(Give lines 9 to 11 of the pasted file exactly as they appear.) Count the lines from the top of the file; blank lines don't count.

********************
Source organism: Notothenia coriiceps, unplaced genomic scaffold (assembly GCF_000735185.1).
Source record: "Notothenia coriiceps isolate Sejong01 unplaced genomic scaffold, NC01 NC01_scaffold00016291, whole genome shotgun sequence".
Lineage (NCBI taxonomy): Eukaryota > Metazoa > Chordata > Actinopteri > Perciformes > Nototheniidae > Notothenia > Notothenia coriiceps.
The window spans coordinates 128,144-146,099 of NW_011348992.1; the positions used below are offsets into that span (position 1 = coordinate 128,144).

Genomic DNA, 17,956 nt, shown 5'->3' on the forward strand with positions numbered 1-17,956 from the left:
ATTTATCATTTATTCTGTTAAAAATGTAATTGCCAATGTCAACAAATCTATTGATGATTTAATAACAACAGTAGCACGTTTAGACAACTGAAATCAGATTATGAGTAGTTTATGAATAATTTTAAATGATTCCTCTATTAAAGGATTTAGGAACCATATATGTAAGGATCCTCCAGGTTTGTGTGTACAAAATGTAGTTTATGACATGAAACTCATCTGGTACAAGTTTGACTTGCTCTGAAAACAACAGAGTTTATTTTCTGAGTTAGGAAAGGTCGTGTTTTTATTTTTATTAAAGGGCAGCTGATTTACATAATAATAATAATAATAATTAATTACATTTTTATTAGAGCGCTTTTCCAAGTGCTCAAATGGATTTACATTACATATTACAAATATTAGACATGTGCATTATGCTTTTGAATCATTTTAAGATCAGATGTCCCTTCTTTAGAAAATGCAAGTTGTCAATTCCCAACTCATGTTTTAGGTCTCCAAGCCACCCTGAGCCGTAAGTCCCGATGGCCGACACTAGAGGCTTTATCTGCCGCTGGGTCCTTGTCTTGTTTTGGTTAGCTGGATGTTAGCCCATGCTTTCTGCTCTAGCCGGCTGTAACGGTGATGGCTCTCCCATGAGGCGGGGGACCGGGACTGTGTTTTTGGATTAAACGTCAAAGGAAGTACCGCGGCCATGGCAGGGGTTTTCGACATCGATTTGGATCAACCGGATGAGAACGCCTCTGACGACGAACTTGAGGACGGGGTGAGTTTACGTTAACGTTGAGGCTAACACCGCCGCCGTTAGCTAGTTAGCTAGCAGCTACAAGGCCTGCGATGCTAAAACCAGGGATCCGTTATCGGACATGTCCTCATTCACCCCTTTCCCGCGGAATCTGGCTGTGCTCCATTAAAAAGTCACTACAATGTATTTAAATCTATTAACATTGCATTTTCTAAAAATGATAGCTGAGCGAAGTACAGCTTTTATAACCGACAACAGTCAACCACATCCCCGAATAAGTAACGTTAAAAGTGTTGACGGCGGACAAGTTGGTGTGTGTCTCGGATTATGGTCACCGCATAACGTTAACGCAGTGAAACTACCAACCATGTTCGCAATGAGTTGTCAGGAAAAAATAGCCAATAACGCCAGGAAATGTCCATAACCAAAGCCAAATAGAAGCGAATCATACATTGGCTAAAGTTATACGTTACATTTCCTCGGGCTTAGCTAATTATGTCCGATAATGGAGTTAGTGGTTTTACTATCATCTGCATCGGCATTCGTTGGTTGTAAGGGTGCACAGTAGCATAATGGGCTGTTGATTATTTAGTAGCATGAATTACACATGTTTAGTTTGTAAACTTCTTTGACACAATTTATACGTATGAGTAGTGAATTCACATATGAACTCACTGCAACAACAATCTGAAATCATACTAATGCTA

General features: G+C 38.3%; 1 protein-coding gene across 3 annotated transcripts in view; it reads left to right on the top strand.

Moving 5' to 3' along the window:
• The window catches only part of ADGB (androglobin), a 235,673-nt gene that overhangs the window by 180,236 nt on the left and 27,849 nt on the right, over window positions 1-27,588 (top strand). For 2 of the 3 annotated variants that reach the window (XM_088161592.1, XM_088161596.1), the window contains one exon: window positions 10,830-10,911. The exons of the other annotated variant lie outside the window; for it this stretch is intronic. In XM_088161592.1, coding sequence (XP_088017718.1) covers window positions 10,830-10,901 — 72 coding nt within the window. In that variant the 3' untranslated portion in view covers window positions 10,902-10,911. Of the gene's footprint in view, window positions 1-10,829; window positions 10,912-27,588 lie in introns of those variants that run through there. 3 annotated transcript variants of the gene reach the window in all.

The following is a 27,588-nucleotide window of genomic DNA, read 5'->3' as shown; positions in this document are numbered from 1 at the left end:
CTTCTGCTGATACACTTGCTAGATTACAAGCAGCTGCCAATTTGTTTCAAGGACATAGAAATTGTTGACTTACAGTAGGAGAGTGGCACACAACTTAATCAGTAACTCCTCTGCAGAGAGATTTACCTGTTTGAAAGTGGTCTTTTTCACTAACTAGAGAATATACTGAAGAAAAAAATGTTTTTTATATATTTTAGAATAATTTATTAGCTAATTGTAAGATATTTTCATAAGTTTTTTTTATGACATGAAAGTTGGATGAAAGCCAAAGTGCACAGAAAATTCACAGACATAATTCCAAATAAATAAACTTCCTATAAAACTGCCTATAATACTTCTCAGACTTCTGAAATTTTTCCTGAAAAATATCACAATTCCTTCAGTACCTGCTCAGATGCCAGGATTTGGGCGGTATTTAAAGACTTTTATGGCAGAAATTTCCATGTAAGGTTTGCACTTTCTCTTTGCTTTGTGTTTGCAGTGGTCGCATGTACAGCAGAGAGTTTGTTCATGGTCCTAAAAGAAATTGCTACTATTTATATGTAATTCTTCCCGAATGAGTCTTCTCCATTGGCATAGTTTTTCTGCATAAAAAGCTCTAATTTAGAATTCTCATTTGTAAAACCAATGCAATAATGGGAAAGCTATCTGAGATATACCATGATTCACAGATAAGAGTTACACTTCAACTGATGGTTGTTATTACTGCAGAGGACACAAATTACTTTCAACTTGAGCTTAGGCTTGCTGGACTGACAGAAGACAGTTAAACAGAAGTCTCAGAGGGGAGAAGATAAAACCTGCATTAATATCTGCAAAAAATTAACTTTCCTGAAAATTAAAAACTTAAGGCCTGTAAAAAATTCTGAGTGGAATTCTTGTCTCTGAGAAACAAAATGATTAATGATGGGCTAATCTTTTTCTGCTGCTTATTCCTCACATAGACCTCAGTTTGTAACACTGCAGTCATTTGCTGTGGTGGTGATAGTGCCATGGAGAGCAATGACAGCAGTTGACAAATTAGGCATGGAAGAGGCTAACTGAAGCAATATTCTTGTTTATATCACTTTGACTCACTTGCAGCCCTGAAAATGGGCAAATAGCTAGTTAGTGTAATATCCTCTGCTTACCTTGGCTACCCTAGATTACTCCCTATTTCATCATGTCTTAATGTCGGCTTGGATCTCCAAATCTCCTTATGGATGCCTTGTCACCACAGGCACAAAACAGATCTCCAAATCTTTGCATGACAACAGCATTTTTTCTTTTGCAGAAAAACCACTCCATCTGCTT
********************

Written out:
• The window catches only part of ADGB (androglobin), a 235,673-nt gene that overhangs the window by 180,236 nt on the left and 27,849 nt on the right, over window positions 1-27,588 (top strand). For 2 of the 3 annotated variants that reach the window (XM_088161592.1, XM_088161596.1), the window contains one exon: window positions 10,830-10,911. The exons of the other annotated variant lie outside the window; for it this stretch is intronic. In XM_088161592.1, coding sequence (XP_088017718.1) covers window positions 10,830-10,901 — 72 coding nt within the window. In that variant the 3' untranslated portion in view covers window positions 10,902-10,911. Of the gene's footprint in view, window positions 1-10,829; window positions 10,912-27,588 lie in introns of those variants that run through there. 3 annotated transcript variants of the gene reach the window in all.

The following is a 27,588-nucleotide window of genomic DNA, read 5'->3' as shown; positions in this document are numbered from 1 at the left end:
CTTCTGCTGATACACTTGCTAGATTACAAGCAGCTGCCAATTTGTTTCAAGGACATAGAAATTGTTGACTTACAGTAGGAGAGTGGCACACAACTTAATCAGTAACTCCTCTGCAGAGAGATTTACCTGTTTGAAAGTGGTCTTTTTCACTAACTAGAGAATATACTGAAGAAAAAAATGTTTTTTATATATTTTAGAATAATTTATTAGCTAATTGTAAGATATTTTCATAAGTTTTTTTTATGACATGAAAGTTGGATGAAAGCCAAAGTGCACAGAAAATTCACAGACATAATTCCAAATAAATAAACTTCCTATAAAACTGCCTATAATACTTCTCAGACTTCTGAAATTTTTCCTGAAAAATATCACAATTCCTTCAGTACCTGCTCAGATGCCAGGATTTGGGCGGTATTTAAAGACTTTTATGGCAGAAATTTCCATGTAAGGTTTGCACTTTCTCTTTGCTTTGTGTTTGCAGTGGTCGCATGTACAGCAGAGAGTTTGTTCATGGTCCTAAAAGAAATTGCTACTATTTATATGTAATTCTTCCCGAATGAGTCTTCTCCATTGGCATAGTTTTTCTGCATAAAAAGCTCTAATTTAGAATTCTCATTTGTAAAACCAATGCAATAATGGGAAAGCTATCTGAGATATACCATGATTCACAGATAAGAGTTACACTTCAACTGATGGTTGTTATTACTGCAGAGGACACAAATTACTTTCAACTTGAGCTTAGGCTTGCTGGACTGACAGAAGACAGTTAAACAGAAGTCTCAGAGGGGAGAAGATAAAACCTGCATTAATATCTGCAAAAAATTAACTTTCCTGAAAATTAAAAACTTAAGGCCTGTAAAAAATTCTGAGTGGAATTCTTGTCTCTGAGAAACAAAATGATTAATGATGGGCTAATCTTTTTCTGCTGCTTATTCCTCACATAGACCTCAGTTTGTAACACTGCAGTCATTTGCTGTGGTGGTGATAGTGCCATGGAGAGCAATGACAGCAGTTGACAAATTAGGCATGGAAGAGGCTAACTGAAGCAATATTCTTGTTTATATCACTTTGACTCACTTGCAGCCCTGAAAATGGGCAAATAGCTAGTTAGTGTAATATCCTCTGCTTACCTTGGCTACCCTAGATTACTCCCTATTTCATCATGTCTTAATGTCGGCTTGGATCTCCAAATCTCCTTATGGATGCCTTGTCACCACAGGCACAAAACAGATCTCCAAATCTTTGCATGACAACAGCATTTTTTCTTTTGCAGAAAAACCACTCCATCTGCTT